Purchasing Slips from September Peak
Don Hogsett -- Home Textiles Today, January 16, 2006
Cooling off for a third straight month in most performance metrics, the key U.S. manufacturing sector continued to grow in December, but at a steadily slower pace, recording drop-offs in new orders, production and order backlogs.
In a widely watched report on manufacturing activity and economic health, the nation's purchasing managers said their monthly gauge of manufacturing activity declined by 3.9 percent in December to a level of 54.2 percent, with the rate of growth slowing in most performance metrics.
The Institute for Supply Management's Purchasing Managers' Index has fallen off for three straight months, and is now down 5.2 percentage points from a 13-month high-water mark of 59.4 recorded in September. A reading of 50 percent or more indicates growth in the sector, while anything beneath signals a contraction.
While most of the arrows pointed to continued slowing growth in December, there was considerable cheer for the nation's manufacturers, as the prices of raw materials and supplies showed signs of moderating. The Prices Index slowed by 11 percent to a reading of 63, falling from a level of 74 in November, and an even higher reading of 84 in October.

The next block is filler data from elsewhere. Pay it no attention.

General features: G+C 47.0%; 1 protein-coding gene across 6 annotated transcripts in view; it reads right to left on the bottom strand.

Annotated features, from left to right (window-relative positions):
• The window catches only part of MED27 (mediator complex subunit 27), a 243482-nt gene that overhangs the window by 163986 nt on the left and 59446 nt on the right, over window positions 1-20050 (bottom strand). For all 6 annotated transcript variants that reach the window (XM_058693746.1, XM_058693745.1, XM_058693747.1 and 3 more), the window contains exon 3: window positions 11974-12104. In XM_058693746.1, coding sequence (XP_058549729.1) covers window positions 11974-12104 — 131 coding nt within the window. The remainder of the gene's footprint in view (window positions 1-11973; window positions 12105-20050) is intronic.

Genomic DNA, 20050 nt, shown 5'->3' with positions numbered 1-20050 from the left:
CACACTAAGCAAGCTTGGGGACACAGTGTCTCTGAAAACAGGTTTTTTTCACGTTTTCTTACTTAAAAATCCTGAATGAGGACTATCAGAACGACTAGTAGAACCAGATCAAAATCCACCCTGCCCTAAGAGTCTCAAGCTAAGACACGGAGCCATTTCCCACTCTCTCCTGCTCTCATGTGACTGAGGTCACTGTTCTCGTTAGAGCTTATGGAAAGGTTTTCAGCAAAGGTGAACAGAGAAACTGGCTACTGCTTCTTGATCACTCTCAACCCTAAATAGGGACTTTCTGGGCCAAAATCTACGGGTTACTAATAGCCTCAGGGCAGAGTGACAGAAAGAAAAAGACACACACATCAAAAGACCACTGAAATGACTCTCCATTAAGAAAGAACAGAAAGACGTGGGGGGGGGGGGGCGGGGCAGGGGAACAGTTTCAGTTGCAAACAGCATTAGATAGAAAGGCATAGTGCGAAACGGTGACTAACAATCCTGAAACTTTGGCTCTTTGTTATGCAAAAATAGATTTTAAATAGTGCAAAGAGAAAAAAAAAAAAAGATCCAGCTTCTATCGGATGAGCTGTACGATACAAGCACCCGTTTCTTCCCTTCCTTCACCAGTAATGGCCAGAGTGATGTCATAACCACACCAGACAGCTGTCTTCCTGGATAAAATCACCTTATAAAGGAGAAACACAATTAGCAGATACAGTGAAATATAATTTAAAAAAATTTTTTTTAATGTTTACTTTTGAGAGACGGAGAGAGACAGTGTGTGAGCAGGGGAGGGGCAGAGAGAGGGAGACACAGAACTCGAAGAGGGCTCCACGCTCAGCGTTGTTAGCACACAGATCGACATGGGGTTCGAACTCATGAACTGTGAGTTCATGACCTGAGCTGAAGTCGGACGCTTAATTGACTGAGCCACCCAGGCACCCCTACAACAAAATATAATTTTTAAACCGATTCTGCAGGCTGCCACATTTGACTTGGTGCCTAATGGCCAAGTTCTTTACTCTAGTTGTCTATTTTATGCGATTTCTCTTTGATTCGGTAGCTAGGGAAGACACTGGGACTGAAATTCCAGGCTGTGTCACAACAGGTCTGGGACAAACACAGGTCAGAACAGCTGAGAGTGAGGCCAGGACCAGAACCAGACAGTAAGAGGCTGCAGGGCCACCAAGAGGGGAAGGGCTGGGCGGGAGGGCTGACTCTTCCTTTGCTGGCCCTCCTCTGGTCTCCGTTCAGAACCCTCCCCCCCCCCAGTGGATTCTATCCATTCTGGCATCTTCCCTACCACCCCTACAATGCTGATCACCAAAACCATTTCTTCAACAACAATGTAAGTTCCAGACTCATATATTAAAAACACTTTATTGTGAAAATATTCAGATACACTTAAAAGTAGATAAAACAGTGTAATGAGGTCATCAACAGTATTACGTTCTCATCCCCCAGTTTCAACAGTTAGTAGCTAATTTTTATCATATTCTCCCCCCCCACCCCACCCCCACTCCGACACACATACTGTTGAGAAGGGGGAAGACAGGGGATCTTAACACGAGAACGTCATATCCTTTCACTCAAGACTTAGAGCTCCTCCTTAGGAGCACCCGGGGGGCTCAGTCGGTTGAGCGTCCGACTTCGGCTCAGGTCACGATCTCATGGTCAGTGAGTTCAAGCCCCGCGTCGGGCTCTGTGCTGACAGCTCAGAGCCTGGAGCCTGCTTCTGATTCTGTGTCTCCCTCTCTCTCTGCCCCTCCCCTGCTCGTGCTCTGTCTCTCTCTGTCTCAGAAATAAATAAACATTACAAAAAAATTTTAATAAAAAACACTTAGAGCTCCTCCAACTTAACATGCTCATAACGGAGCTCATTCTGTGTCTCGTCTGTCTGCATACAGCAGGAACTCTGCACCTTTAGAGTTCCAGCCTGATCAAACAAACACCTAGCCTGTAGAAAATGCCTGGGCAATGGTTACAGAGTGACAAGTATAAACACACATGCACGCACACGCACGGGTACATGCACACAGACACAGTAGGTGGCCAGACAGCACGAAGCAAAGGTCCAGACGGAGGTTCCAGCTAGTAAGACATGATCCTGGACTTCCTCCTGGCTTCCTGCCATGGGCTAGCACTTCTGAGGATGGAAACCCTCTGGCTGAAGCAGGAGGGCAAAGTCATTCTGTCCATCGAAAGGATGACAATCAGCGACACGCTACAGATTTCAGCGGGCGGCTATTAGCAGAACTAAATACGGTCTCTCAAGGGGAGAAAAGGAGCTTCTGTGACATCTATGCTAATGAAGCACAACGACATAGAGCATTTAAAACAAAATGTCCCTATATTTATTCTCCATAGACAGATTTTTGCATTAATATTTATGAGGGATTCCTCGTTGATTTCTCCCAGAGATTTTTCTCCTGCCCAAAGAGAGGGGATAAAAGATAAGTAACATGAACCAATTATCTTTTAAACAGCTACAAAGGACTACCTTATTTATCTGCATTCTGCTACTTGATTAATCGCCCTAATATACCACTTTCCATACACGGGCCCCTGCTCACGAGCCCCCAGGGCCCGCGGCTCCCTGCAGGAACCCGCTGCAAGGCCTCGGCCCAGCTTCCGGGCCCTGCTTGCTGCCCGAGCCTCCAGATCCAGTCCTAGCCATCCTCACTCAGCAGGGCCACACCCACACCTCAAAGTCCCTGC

Among the signs pointing to slower growth, the New Orders Index declined by 4.3 percent to a reading of 55.5 in December. Production slipped by 3.6 percent, to a level of 57 percent. Employment fell by 3.9 percent to a reading of 52.7
In one key shift, order backlogs stopped growing at a slower pace, and actually began to contract, slipping by 3.5 percent to a reading of 49.5 percent, dipping just beneath the break-even mark.
Month-over-month percentage change
|Source: Institute for Supply Management
|Purchasing Managers' Index||-3.9%|
|Prices Manufacturers Pay||-11.0|
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